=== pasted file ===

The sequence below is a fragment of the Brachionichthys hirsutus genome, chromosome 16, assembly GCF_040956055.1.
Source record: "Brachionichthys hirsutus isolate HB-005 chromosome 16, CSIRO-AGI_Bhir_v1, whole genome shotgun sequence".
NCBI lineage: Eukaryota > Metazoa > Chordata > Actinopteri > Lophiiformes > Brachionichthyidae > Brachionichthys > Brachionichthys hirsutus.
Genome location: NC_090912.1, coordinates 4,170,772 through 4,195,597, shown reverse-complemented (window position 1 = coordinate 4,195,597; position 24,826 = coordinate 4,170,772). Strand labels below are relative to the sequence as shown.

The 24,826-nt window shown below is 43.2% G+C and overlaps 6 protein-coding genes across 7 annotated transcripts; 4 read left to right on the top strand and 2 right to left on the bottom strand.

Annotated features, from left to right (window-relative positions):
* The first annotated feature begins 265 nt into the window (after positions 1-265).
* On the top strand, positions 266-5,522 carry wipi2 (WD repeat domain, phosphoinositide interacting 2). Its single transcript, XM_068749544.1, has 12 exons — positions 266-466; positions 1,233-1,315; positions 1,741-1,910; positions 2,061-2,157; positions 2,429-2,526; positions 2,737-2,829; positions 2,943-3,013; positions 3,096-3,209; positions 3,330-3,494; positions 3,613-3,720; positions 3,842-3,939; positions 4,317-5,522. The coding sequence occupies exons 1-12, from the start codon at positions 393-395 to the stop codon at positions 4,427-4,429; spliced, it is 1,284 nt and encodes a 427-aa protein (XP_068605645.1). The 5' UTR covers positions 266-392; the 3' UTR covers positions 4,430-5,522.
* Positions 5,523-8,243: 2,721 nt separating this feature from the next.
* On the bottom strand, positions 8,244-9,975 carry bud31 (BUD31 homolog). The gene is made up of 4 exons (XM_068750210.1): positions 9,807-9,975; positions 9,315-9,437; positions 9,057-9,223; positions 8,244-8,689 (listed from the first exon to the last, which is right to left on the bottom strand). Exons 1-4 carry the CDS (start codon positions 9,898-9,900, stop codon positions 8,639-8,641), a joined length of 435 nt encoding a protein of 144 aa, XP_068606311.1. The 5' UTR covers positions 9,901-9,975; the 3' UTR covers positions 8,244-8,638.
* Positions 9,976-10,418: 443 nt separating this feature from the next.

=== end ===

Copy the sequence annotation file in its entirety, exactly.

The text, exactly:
The sequence below is a fragment of the Brachionichthys hirsutus genome, chromosome 16, assembly GCF_040956055.1.
Source record: "Brachionichthys hirsutus isolate HB-005 chromosome 16, CSIRO-AGI_Bhir_v1, whole genome shotgun sequence".
NCBI lineage: Eukaryota > Metazoa > Chordata > Actinopteri > Lophiiformes > Brachionichthyidae > Brachionichthys > Brachionichthys hirsutus.
Genome location: NC_090912.1, coordinates 4,170,772 through 4,195,597, shown reverse-complemented (window position 1 = coordinate 4,195,597; position 24,826 = coordinate 4,170,772). Strand labels below are relative to the sequence as shown.

The 24,826-nt window shown below is 43.2% G+C and overlaps 6 protein-coding genes across 7 annotated transcripts; 4 read left to right on the top strand and 2 right to left on the bottom strand.

Annotated features, from left to right (window-relative positions):
* The first annotated feature begins 265 nt into the window (after positions 1-265).
* On the top strand, positions 266-5,522 carry wipi2 (WD repeat domain, phosphoinositide interacting 2). Its single transcript, XM_068749544.1, has 12 exons — positions 266-466; positions 1,233-1,315; positions 1,741-1,910; positions 2,061-2,157; positions 2,429-2,526; positions 2,737-2,829; positions 2,943-3,013; positions 3,096-3,209; positions 3,330-3,494; positions 3,613-3,720; positions 3,842-3,939; positions 4,317-5,522. The coding sequence occupies exons 1-12, from the start codon at positions 393-395 to the stop codon at positions 4,427-4,429; spliced, it is 1,284 nt and encodes a 427-aa protein (XP_068605645.1). The 5' UTR covers positions 266-392; the 3' UTR covers positions 4,430-5,522.
* Positions 5,523-8,243: 2,721 nt separating this feature from the next.
* On the bottom strand, positions 8,244-9,975 carry bud31 (BUD31 homolog). The gene is made up of 4 exons (XM_068750210.1): positions 9,807-9,975; positions 9,315-9,437; positions 9,057-9,223; positions 8,244-8,689 (listed from the first exon to the last, which is right to left on the bottom strand). Exons 1-4 carry the CDS (start codon positions 9,898-9,900, stop codon positions 8,639-8,641), a joined length of 435 nt encoding a protein of 144 aa, XP_068606311.1. The 5' UTR covers positions 9,901-9,975; the 3' UTR covers positions 8,244-8,638.
* Positions 9,976-10,418: 443 nt separating this feature from the next.